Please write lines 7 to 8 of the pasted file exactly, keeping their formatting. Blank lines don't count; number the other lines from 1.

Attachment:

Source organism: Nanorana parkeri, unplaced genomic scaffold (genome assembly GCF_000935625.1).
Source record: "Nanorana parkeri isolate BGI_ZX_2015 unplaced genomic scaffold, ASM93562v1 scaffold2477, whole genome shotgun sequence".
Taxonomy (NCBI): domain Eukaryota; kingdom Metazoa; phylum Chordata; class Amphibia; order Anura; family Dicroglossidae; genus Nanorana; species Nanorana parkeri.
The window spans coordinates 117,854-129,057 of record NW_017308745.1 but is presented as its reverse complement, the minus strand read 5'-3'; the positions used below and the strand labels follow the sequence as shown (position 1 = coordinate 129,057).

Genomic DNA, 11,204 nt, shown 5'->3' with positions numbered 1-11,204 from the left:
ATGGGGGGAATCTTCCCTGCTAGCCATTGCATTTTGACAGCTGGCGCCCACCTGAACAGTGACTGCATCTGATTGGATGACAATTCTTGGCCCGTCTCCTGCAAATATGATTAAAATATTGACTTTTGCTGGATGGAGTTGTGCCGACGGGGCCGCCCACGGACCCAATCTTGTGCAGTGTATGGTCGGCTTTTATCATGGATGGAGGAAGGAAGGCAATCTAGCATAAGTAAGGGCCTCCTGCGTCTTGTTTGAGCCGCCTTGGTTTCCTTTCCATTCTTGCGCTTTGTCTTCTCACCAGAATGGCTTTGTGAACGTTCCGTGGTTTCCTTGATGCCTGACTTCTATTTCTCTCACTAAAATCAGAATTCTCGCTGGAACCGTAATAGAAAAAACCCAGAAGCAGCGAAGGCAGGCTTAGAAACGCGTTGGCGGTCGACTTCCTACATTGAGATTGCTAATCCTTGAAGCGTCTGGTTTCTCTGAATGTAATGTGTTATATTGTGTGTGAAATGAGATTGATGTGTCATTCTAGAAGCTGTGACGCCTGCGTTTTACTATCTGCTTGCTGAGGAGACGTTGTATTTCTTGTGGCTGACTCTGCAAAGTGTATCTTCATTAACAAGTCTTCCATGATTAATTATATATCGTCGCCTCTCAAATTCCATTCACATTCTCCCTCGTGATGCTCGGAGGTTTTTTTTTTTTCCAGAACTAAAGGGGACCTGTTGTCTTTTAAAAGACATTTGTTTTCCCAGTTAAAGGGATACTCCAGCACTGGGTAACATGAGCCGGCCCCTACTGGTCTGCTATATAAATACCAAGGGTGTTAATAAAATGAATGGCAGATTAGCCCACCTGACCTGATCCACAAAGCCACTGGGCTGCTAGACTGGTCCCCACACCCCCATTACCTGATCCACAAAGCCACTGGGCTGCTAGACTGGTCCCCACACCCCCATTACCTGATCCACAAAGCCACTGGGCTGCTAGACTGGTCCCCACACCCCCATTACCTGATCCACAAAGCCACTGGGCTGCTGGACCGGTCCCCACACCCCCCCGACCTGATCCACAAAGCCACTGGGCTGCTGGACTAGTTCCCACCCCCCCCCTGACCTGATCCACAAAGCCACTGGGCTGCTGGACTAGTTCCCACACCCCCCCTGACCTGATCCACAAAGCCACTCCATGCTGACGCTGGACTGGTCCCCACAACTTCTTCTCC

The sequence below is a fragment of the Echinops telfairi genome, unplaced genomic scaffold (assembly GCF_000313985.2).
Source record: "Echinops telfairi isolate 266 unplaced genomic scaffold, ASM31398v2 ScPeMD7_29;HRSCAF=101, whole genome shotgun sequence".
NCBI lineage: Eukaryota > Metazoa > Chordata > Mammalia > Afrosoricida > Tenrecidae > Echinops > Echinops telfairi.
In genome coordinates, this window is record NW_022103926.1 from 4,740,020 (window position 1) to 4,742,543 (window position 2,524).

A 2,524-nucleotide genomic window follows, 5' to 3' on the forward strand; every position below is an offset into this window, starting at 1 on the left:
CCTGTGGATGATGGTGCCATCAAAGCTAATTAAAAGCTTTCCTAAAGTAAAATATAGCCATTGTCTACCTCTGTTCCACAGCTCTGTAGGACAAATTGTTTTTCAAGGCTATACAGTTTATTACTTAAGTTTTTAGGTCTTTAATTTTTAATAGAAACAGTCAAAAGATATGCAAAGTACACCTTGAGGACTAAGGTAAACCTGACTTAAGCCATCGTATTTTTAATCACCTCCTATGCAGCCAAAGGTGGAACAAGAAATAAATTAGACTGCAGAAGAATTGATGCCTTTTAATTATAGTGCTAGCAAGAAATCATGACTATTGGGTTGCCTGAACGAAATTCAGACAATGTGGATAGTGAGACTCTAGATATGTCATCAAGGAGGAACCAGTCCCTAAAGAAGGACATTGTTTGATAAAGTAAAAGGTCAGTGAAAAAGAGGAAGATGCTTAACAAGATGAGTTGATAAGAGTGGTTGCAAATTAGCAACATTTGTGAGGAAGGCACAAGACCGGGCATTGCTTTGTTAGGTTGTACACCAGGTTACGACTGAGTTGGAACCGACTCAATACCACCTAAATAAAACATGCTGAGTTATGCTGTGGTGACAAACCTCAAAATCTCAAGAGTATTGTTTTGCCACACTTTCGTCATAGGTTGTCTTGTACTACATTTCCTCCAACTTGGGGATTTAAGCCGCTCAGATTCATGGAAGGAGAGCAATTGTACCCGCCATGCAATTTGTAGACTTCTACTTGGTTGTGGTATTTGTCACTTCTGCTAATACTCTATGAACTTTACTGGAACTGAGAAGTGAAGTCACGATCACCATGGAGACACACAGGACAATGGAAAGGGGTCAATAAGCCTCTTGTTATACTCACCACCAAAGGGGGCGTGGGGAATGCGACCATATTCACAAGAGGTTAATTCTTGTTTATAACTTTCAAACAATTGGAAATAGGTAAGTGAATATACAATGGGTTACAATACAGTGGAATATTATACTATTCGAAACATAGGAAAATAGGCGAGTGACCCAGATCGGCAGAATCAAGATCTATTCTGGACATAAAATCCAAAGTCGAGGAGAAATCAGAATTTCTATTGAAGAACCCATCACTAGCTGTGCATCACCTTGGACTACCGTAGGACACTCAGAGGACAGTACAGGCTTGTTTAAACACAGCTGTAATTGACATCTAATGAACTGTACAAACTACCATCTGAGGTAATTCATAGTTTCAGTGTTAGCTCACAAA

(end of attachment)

The sequence below is a fragment of the Echinops telfairi genome, unplaced genomic scaffold (assembly GCF_000313985.2).
Source record: "Echinops telfairi isolate 266 unplaced genomic scaffold, ASM31398v2 ScPeMD7_29;HRSCAF=101, whole genome shotgun sequence".